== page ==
Paula Radcliffe is one of the world’s most successful athletes.  Winner of multiple marathon gold medals, including at the Helsinki World Championships, she’s experienced the amazing highs and the heartbreaking lows of international elite athletics. This book is her autobiography and it’s a terrific read. Really honest, and a fascinating peek into the truly demanding lifestyle of the elite athlete. And of course the added inspiration is that she’s a woman – and for so very long women were relegated to bottom-of-the-barrel status in sports, distance running in particular. If ever you wondered what it takes to compete at this level of excellent, Radcliffe’s book will tell you in spades.

Marathon Woman

Katherine Switzer is a hero. Her autobiography is as much a social history of women in the wider culture as in athletics – and it’s not a pretty picture. On the other hand, it is a nice reminder that though the modern world of gender equality is far from perfect we really have made great strides – no pun intended!

Come with me in the T.A.R.D.I.S (or the wayback machine – your choice!) to the year 1967. Katherine Switzer, a talented runner, finagled her way into the hugely esteemed Boston Marathon by entering as K. Switzer. She was the only woman in the race. When one of the male organisers spotted her, he physically accosted her and tried to drag her off the course. Unluckily for him – and luckily for every woman who’s ever laced up a running shoe from that day to this – his act of mysogynistic bastardy was caught on camera.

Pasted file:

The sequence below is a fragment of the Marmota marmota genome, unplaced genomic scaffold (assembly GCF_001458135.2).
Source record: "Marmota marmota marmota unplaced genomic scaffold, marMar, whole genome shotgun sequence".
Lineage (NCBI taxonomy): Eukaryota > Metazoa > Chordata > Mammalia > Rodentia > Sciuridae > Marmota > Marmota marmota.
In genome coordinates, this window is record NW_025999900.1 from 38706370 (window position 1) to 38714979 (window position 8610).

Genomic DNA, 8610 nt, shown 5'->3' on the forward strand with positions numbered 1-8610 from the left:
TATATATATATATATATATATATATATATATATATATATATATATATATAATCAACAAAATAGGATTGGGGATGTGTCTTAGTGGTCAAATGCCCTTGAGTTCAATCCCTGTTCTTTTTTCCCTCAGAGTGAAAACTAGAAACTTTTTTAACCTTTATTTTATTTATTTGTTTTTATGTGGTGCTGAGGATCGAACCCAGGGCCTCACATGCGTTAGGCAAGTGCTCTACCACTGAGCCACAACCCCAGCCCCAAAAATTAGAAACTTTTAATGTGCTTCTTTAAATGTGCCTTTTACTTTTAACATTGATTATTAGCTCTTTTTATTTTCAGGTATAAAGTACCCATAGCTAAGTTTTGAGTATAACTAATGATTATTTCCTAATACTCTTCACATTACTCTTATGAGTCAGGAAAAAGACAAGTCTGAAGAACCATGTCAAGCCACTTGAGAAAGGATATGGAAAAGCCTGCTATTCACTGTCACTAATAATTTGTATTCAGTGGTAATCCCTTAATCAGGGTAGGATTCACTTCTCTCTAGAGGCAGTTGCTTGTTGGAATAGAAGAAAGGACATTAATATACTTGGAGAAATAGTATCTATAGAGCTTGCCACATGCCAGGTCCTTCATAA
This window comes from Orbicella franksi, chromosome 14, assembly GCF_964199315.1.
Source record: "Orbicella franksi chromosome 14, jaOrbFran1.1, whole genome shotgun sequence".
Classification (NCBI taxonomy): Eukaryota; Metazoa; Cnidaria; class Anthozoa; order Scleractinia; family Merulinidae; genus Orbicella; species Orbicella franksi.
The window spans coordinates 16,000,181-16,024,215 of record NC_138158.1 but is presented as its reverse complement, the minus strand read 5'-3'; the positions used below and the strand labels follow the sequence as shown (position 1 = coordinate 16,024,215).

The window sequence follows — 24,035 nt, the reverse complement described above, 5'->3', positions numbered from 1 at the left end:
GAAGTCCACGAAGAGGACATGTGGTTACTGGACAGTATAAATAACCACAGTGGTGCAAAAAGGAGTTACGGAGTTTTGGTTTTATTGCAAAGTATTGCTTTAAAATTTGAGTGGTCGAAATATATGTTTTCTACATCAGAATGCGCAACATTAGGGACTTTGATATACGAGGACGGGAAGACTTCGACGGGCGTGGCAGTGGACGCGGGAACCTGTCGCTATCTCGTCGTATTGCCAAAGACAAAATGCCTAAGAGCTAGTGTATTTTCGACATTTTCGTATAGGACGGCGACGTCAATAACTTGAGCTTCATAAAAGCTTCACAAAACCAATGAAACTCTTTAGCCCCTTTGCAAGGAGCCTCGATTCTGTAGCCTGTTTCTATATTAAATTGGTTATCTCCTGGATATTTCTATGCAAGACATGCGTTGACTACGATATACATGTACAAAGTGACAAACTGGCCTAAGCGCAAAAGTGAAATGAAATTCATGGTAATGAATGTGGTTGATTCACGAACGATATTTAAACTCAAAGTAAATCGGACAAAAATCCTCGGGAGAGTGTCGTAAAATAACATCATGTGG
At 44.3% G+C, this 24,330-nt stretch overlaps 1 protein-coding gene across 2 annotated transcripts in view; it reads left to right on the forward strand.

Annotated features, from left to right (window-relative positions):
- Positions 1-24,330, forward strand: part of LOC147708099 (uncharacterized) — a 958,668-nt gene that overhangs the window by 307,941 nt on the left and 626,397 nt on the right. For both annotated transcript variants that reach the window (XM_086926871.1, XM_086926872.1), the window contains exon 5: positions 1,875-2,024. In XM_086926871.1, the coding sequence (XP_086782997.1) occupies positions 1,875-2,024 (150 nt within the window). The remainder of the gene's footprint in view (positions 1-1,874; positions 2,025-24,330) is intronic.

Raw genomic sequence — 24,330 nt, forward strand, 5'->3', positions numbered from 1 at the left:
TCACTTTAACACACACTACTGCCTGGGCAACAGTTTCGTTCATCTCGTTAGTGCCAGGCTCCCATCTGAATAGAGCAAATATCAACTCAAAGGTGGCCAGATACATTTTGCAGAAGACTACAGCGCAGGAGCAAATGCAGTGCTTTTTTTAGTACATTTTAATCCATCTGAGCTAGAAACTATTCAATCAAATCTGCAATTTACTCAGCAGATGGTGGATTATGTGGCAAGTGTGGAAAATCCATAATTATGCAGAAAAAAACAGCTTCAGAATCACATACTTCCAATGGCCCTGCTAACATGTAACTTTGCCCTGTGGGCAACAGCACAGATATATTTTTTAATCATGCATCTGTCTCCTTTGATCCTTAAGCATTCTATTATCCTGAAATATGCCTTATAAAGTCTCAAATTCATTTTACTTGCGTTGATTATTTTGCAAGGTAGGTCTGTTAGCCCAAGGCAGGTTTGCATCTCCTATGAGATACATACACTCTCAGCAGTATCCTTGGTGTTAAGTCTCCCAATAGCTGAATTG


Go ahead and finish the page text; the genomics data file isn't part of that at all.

The history of women’s running, and athletics, and society itself, changed in that moment.

This is a truly inspiring book. Switzer is an astonishing woman. I think it’s incredibly important for women – and men – today to take a look back at our social past and truly recognise and acknowledge the kind of ridiculous, bullshit past we come from. What Katherine Switzer faced and overcame, the kind of mindless infantilisation and repression of women – by other women, as well as men – that was commonplace then, is something young women of today can barely imagine. The truth is, Mad Men is more documentary than drama.

Read this book! It’s brilliant!

What about you? Any websites or books covering health and fitness that you find inspiring? Share!